FREE SHIPPING OVER $150. CONDITIONS APPLY.

Understanding First Aid Signage Requirements in the Australian Workplace

Workplace First Aid Signage: Does Your Workplace Comply?

First aid is an essential aspect of workplace safety, and proper first aid signage plays a crucial role in ensuring that employees can quickly and easily locate first aid equipment and facilities in case of an emergency. In Australia, businesses are required to adhere to specific standards and regulations regarding first aid signage to maintain a safe working environment. This blog post will explore the requirements of first aid signage in the workplace and provide examples of best practices.

 

Australian Standards for First Aid Signage

The Australian Standard AS 1319-1994 “Safety Signs for the Occupational Environment” outlines the requirements for safety signs, including first aid. According to this standard, first aid signs should be green in colour with a white symbol or text. The standard also specifies the minimum size and placement of these signs to ensure maximum visibility. Some examples are shown below.
 
Banner showing examples of first aid signage including first ai, first aid station, emergency eye wash, automated external defibrillator and emergency stretcher.

 

Identifying First Aid Equipment and Facilities

Signage should clearly identify the location of first aid kits, equipment, and facilities. These signs should be placed in prominent positions, such as near entrances, exits, and high-traffic areas. Some examples of first aid equipment and facilities that require signage include:
  • First aid kits
  • Automated External Defibrillators (AEDs)
  • Eyewash stations
  • Emergency showers
  • First aid rooms or designated areas
The signs should feature the appropriate first aid symbol, such as a white cross on a green background, and include clear, concise text indicating the type of equipment or facility. Directional Signage In larger workplaces or complex layouts, directional signage is essential to guide employees towards first aid facilities. These signs should be strategically placed at decision points, such as intersections or along corridors, to ensure that individuals can quickly locate the nearest first aid equipment or room. Directional signage should feature arrows pointing in the direction of the first aid facility, along with the appropriate symbol and text. The Australian Standard AS 1319-1994 recommends that directional signs be placed at a height of 2.0 to 2.5 meters above the floor level for optimal visibility.
 
 
 
First aid directional signs. One shows right arrow and the other shows left arrow
 
 

 

Maintaining and Updating First Aid Signage

Regular maintenance and updates to first aid signage are crucial to ensure their effectiveness. Employers should conduct periodic inspections to verify that signs are in good condition, clearly visible, and not obscured by obstacles. Damaged or faded signs should be promptly replaced to maintain compliance with Australian Standards. Furthermore, any changes to the workplace layout, equipment, or first aid procedures should be reflected in the signage. This may involve updating the location of signs, adding new signs, or modifying the information provided on existing signs.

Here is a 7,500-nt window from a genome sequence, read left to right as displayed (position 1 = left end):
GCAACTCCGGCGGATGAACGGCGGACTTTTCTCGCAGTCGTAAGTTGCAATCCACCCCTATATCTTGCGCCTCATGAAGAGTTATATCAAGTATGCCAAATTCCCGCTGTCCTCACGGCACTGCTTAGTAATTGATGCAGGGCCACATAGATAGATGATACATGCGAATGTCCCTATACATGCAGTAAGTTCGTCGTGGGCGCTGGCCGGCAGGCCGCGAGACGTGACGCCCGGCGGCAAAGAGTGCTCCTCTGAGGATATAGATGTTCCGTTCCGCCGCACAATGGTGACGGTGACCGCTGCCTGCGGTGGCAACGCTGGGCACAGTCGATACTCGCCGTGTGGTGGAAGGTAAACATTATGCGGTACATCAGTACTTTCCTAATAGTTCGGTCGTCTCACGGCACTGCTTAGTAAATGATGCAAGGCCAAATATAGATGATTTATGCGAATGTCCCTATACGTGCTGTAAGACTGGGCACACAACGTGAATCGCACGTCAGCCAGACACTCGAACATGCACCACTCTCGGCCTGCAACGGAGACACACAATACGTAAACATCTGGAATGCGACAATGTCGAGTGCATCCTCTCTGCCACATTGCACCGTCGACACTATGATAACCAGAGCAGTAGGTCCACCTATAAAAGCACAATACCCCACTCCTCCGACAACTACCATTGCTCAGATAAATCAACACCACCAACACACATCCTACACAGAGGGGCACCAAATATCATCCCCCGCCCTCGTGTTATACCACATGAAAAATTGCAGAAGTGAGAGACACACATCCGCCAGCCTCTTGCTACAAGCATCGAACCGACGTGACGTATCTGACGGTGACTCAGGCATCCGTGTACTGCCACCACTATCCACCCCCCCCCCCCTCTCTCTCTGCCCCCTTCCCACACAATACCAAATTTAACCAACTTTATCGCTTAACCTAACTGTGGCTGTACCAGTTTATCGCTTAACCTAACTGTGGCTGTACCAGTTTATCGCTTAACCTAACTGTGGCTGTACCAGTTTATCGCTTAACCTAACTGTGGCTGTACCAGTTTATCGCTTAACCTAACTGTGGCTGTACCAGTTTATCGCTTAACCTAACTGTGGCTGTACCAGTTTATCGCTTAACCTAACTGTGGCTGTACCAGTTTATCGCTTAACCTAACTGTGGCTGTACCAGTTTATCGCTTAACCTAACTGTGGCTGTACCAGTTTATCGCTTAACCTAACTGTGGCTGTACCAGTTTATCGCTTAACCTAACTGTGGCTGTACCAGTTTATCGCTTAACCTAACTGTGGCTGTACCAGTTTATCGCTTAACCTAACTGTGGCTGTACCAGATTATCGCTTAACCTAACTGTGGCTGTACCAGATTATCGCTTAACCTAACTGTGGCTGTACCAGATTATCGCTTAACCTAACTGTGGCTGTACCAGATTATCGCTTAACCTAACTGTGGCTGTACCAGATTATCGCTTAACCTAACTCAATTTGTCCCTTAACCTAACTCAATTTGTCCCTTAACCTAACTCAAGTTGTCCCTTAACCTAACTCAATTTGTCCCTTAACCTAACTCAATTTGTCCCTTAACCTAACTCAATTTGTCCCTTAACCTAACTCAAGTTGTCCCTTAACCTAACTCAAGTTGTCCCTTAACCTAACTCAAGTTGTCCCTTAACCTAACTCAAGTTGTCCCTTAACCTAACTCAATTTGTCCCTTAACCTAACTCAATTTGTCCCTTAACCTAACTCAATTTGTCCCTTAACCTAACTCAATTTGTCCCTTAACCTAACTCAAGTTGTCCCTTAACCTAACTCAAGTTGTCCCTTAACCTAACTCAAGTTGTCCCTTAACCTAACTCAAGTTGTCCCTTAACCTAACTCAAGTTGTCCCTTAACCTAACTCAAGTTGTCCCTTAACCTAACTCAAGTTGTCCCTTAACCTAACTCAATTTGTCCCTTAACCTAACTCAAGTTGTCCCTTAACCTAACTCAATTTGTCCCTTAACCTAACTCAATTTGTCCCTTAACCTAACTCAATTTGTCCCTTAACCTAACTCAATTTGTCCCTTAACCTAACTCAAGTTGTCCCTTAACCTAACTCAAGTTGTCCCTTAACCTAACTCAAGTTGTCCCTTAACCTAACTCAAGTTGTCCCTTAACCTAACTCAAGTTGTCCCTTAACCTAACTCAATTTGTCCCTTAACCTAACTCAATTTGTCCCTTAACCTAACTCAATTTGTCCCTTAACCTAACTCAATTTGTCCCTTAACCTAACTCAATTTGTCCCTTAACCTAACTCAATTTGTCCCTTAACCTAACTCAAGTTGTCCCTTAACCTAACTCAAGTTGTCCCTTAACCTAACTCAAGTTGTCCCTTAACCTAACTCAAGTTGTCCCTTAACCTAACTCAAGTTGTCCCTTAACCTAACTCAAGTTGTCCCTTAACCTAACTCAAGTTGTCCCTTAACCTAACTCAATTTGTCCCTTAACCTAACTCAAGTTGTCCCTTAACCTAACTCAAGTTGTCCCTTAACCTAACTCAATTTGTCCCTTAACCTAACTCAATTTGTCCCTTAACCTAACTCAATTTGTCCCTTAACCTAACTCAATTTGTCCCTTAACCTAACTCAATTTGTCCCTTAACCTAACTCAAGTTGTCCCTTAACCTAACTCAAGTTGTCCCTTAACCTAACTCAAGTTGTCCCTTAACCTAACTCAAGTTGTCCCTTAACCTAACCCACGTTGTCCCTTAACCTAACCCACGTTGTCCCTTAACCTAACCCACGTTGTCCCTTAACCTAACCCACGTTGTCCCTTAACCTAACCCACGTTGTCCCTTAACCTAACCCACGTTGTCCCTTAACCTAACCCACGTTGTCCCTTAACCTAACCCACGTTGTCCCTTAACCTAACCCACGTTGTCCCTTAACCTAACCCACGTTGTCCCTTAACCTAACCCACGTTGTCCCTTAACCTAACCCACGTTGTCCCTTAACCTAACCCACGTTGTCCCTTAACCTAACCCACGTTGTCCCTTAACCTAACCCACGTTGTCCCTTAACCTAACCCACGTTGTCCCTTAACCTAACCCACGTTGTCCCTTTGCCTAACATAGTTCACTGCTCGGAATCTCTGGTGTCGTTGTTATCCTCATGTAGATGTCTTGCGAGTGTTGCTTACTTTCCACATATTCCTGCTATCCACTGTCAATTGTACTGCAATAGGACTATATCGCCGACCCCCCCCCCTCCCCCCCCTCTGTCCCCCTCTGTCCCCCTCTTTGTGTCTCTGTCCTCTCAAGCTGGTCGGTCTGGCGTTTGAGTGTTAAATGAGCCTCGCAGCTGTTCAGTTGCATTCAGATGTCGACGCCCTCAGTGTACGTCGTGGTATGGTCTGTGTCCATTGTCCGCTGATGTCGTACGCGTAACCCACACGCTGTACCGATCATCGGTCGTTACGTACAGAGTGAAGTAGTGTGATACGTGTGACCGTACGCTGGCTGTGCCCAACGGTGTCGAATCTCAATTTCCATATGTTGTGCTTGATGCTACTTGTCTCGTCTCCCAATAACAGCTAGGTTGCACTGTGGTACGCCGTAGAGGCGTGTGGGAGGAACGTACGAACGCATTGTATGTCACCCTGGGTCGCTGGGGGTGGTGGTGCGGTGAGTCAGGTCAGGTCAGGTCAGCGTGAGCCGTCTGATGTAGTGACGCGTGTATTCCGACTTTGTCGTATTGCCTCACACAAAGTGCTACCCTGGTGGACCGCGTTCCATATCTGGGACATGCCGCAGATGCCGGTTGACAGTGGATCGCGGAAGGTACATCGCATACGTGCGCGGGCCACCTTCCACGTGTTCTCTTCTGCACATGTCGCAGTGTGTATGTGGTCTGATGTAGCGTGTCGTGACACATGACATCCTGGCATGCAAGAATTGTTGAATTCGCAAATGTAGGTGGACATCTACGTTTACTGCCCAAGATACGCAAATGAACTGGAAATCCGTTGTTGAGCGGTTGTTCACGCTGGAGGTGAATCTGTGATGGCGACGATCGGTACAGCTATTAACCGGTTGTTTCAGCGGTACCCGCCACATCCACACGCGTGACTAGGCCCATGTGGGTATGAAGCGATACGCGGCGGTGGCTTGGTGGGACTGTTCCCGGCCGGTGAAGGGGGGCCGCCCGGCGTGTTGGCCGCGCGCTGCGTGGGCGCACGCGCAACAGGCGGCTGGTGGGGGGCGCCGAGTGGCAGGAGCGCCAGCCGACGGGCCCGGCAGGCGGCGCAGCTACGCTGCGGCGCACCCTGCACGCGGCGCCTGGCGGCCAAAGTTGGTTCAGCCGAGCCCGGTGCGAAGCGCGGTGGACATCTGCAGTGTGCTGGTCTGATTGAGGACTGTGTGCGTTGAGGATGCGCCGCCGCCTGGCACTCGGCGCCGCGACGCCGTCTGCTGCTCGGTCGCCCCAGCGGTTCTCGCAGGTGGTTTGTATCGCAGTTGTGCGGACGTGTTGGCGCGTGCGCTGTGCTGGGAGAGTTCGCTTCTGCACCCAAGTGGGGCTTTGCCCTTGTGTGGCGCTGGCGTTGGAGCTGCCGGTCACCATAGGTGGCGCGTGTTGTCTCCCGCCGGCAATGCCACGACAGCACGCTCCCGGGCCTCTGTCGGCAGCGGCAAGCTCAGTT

Employee Training and Awareness

In addition to proper signage, employee training and awareness are critical components of a comprehensive first-aid program. Employers should provide regular training sessions to educate staff on the location and use of first aid equipment, as well as emergency procedures. This training should also cover the meaning and importance of first aid signage, ensuring that employees can quickly interpret and follow the instructions provided.

 

Where to Buy?

You can purchase a range of signs here. Alternatively, you can download free signs and print them yourself.

 

Conclusion

First aid signage is a vital aspect of workplace safety in Australia, ensuring that employees can promptly access life-saving equipment and facilities in case of an emergency. By adhering to the Australian Standards AS 1319-1994 and AS 1216-2006, employers can create a safe and compliant work environment that prioritises the well-being of their staff. Implementing clear, visible, and well-maintained first aid signage, along with comprehensive employee training, demonstrates a commitment to workplace safety and can potentially save lives in critical situations. As an employer, it is your responsibility to understand and follow the requirements for first aid signage in your workplace, creating a safer environment for all.
About Andy
Andy has been in the first aid space most of his life. Previously he has worked in both the public and private health sectors in the UK and Australia including voluntary work in Event Health Services. Andy has extensive medical product knowledge and is responsible for the overall management of The First Aid Shop and the range of medical supplies we offer.
Wishlist 0
Continue Shopping